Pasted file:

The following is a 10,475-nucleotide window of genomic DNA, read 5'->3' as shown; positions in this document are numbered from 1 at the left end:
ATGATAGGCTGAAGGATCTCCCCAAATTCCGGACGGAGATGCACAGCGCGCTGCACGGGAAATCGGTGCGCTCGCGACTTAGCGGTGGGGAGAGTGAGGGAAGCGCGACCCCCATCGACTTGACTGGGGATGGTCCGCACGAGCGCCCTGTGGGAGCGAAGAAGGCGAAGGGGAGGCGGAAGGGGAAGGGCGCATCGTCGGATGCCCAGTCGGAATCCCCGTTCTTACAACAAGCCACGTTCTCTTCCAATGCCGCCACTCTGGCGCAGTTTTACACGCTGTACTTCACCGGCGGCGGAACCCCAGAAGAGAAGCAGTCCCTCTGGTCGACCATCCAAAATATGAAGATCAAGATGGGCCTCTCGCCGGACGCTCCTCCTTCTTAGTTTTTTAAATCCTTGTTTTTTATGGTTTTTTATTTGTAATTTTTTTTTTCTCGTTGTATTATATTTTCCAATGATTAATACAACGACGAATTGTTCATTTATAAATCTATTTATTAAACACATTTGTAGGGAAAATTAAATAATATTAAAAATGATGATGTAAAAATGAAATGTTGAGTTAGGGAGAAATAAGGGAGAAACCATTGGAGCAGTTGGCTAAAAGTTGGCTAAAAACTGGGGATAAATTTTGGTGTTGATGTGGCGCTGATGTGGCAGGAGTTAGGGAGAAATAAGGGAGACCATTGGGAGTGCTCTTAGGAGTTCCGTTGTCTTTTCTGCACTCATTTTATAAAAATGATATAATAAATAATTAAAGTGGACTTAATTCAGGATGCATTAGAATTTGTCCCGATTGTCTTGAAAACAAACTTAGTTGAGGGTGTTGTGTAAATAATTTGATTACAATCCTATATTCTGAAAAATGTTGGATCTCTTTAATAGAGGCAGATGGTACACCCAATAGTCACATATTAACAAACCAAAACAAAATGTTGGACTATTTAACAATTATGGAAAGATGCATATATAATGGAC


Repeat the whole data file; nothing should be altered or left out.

The following is a 10,475-nucleotide window of genomic DNA, read 5'->3' as shown; positions in this document are numbered from 1 at the left end:
ATGATAGGCTGAAGGATCTCCCCAAATTCCGGACGGAGATGCACAGCGCGCTGCACGGGAAATCGGTGCGCTCGCGACTTAGCGGTGGGGAGAGTGAGGGAAGCGCGACCCCCATCGACTTGACTGGGGATGGTCCGCACGAGCGCCCTGTGGGAGCGAAGAAGGCGAAGGGGAGGCGGAAGGGGAAGGGCGCATCGTCGGATGCCCAGTCGGAATCCCCGTTCTTACAACAAGCCACGTTCTCTTCCAATGCCGCCACTCTGGCGCAGTTTTACACGCTGTACTTCACCGGCGGCGGAACCCCAGAAGAGAAGCAGTCCCTCTGGTCGACCATCCAAAATATGAAGATCAAGATGGGCCTCTCGCCGGACGCTCCTCCTTCTTAGTTTTTTAAATCCTTGTTTTTTATGGTTTTTTATTTGTAATTTTTTTTTTCTCGTTGTATTATATTTTCCAATGATTAATACAACGACGAATTGTTCATTTATAAATCTATTTATTAAACACATTTGTAGGGAAAATTAAATAATATTAAAAATGATGATGTAAAAATGAAATGTTGAGTTAGGGAGAAATAAGGGAGAAACCATTGGAGCAGTTGGCTAAAAGTTGGCTAAAAACTGGGGATAAATTTTGGTGTTGATGTGGCGCTGATGTGGCAGGAGTTAGGGAGAAATAAGGGAGACCATTGGGAGTGCTCTTAGGAGTTCCGTTGTCTTTTCTGCACTCATTTTATAAAAATGATATAATAAATAATTAAAGTGGACTTAATTCAGGATGCATTAGAATTTGTCCCGATTGTCTTGAAAACAAACTTAGTTGAGGGTGTTGTGTAAATAATTTGATTACAATCCTATATTCTGAAAAATGTTGGATCTCTTTAATAGAGGCAGATGGTACACCCAATAGTCACATATTAACAAACCAAAACAAAATGTTGGACTATTTAACAATTATGGAAAGATGCATATATAATGGAC